Unbounded in its ambition, attempting as it does to depict the human race from an objective point of view, commenting upon our religions, technological addictions and ego, to some the third Father John Misty LP was nothing but pretension. But Josh Tillman’s purview is expressly individual, filled with wit and incredibly careful lyricism, which imbues the sorry state of political culture in the wake of 2016 with a broader context. ‘Total Entertainment Forever’ gleefully imagines a future where virtual reality allows us to be stimulated around the clock, while ‘Things It Would Have Been Helpful To Know Before The Revolution’ lists exactly that. It’s essentially a sales pitch for nihilism, but the bitter pill is sweetened by the fact that nothing comes in for as much as a skewering as its maker himself. On the 13 minute ‘Leaving LA’, backed by the wonderful string arrangement of Gavin Bryars, Tillman offers the kind of self-flagellation rarely matched in music. Tillman’s voice is sharper than ever, with a range and exuberance which ensures even the down notes are delivered with relish. Pure Comedy works because it is a rich portrait, zooming out to the origins of man as a species and back into the very heart of his own relationship, in which he finds at least a little salvation.
18. THE MONEY STORE – DEATH GRIPS (2012)
There was a time when Death Grips sounded like the most dangerous shit in the world. Like the most successful pioneers, these industrial beats – led by Zach Hill’s furious drumming, manic ejaculating synths and the spat vocals of MC Ride – can be heard in many corners of hip-hop today, but in 2012 there was nothing quite like it. Eight years after they emerged on the scene, it’s still unclear what’s true about MC Ride’s backstory and what isn’t, but the lyrics certainly seem to come from a disturbed place. Some of the songs here express the deranged ramblings of a man dedicated to enacting violence, such as ‘Fuck That’, while other delve into the roots of such mania – like the symptoms of dissociative identity disorder which on the opening track or the dark proclamations on the surging ‘I’ve Seen Footage’, in which MC Ride infers the heinous things he’s seen on videotape. Like the punks of the late 70s, Death Grips forced upon a new generation the lesson that some subjects are better conveyed through ugly music, and gave them some bangers to boot.
17. MODERN VAMPIRES OF THE CITY – VAMPIRE WEEKEND (2013)
Appropriately for a band defined by their collegiate aesthetic, Vampire Weekend’s third LP sounds like a bright-eyed adolescent moving from the small town to the big city, having their wings clipped by adulthood and a broken heart. Dropping their once-defining afro-pop influence, this is a collection music which dabbles in the ornate and the absurd in equal measure. These baroque songs songs capture the spirit of the transition: be it a rollicking pop tune about loss of faith on ‘Unbelievers’, or an encroaching cynicism reaped by daily life surrounded by thousands of rat racers on the reference-heavy ‘Step’. This song, which samples rap group Souls of Mischief, is testament to the band’s ability to the weave contemporary influence and spontaneity through their music, keeping the music here fast and fresh without removing both feet from the indie-tradition. Auto-tuned 8-bit rager ‘Diane Young’ sits alongside the elegiac beauty of ‘Hannah Hunt’ – in which the composed front of Ezra Koenig slips away and he pleads with his departing lover over searing piano. Ornately designed like architecture but speckled with the angst of transition, the album truly feels like music of the city.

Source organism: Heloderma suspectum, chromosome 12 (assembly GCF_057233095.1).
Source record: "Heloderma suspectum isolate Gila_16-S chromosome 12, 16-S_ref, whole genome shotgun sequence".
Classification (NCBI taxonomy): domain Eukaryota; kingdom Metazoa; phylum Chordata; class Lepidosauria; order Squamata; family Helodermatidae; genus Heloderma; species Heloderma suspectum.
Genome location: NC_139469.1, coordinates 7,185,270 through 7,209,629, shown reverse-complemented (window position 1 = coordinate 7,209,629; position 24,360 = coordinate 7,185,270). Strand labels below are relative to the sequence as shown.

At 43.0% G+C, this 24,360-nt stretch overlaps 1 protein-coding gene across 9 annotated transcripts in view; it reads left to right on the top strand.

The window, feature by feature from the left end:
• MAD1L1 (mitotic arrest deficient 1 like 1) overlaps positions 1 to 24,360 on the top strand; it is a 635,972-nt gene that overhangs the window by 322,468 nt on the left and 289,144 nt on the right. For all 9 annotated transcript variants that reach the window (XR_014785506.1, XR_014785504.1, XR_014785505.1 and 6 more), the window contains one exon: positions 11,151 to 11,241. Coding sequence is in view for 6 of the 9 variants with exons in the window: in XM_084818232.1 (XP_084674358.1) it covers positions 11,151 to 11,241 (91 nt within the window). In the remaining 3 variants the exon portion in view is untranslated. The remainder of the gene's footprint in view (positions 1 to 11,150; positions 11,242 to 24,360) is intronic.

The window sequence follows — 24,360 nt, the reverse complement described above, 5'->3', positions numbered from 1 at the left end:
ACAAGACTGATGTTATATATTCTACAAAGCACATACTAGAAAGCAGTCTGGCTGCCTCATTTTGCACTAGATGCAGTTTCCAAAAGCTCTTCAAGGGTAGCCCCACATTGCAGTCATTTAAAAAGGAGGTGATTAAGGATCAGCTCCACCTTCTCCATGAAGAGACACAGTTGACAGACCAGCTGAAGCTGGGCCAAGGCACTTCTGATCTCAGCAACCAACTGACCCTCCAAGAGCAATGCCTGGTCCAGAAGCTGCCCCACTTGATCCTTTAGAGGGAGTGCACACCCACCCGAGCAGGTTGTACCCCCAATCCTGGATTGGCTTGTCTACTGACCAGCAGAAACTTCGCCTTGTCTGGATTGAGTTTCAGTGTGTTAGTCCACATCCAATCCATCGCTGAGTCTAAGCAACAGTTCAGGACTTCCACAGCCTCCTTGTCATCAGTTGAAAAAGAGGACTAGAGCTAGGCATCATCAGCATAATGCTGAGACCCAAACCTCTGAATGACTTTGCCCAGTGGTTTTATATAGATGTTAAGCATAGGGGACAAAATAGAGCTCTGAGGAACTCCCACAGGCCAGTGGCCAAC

16. PUT UR BACK N 2 IT – PERFUME GENIUS (2012)
Beautifully, Mike Hadreas closes the decade as a strong, flamboyant man – which makes it easy to forget just how small and fragile his first two projects were. This, the second, is a short, hushed collection of songs, sung with a voice which sounds as fragile as glass. A survivor of childhood abuse, Hadreas crafts a series of songs which are unapologetically intimate about of the realities of such traumas. On ‘Dark Parts’ he recalls that “the hands of God were bigger than grandpa’s eyes/But still he broke the elastic on your waist”. A suffer of Crohn’s disease and suicidal thoughts due to his repressed homosexuality, Hadreas places himself back in his head at 17, singing “take everything away/This gnarled, weird face/This ripe swollen shape/I want blank, I want frozen lake”. But while the subject matter is serious, it’s not a record without hope or beauty. Musically, Hadreas has an ear for sharp melodies, and the swirl of synths and razor-sharp piano which circle these songs are an apt soundtrack for the fragility of his words. Moments of defiance scatter the album too, and these are all the more poignant standing against those moments of lost hope, singing on ‘Normal Song’ that “no violence, no matter how bad/can darken the heart/or tear it apart”. Hadreas has moved on, but this work remains an intimate broadcast from a place most hope to never find themselves.
15. POMEGRANATES – NICOLAS JAAR (2015)
Released on the hundredth anniversary of the Armenian genocide, and intended as a revisionist score of Sergei Parajanov’s 1969 film The Colour of Pomegranates, this free-release is a deep and patient depiction of a world which isn’t there. A musique concrète-style conception, the 75 minute work is an ever shifting ambient landscape, with detailed electronics existing alongside found-sounds and baroque piano. The result is a world as textured and vivid as cinema, with images of Soviet Russia – from it’s factories to it’s art – detailed in Jaar’s remarkable conflations of minimalist house and ambient drones. With titles which aptly evoke the sentiment of the instrumentals they label – be it ‘Divorce’, ‘Three Windows’ or ‘Club Kapital’ – it’s easy to reach the end of this complex and intricate work and feel like you’ve completed a revelatory thesis, forgetting that not a word had been spoken.